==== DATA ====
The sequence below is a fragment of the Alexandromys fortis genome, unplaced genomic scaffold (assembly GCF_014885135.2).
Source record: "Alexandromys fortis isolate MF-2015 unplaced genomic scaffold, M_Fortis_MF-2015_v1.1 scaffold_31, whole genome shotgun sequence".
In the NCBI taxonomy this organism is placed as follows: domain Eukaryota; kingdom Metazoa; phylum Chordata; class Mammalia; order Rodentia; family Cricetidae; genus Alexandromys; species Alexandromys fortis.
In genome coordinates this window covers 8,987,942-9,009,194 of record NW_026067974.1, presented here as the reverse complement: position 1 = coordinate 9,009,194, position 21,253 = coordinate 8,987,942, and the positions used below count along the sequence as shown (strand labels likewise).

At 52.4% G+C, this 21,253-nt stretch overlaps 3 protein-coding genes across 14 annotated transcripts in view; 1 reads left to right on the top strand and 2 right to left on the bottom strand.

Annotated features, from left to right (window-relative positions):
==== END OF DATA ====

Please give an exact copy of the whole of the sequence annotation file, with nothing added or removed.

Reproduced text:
The sequence below is a fragment of the Alexandromys fortis genome, unplaced genomic scaffold (assembly GCF_014885135.2).
Source record: "Alexandromys fortis isolate MF-2015 unplaced genomic scaffold, M_Fortis_MF-2015_v1.1 scaffold_31, whole genome shotgun sequence".
In the NCBI taxonomy this organism is placed as follows: domain Eukaryota; kingdom Metazoa; phylum Chordata; class Mammalia; order Rodentia; family Cricetidae; genus Alexandromys; species Alexandromys fortis.
In genome coordinates this window covers 8,987,942-9,009,194 of record NW_026067974.1, presented here as the reverse complement: position 1 = coordinate 9,009,194, position 21,253 = coordinate 8,987,942, and the positions used below count along the sequence as shown (strand labels likewise).

At 52.4% G+C, this 21,253-nt stretch overlaps 3 protein-coding genes across 14 annotated transcripts in view; 1 reads left to right on the top strand and 2 right to left on the bottom strand.

Annotated features, from left to right (window-relative positions):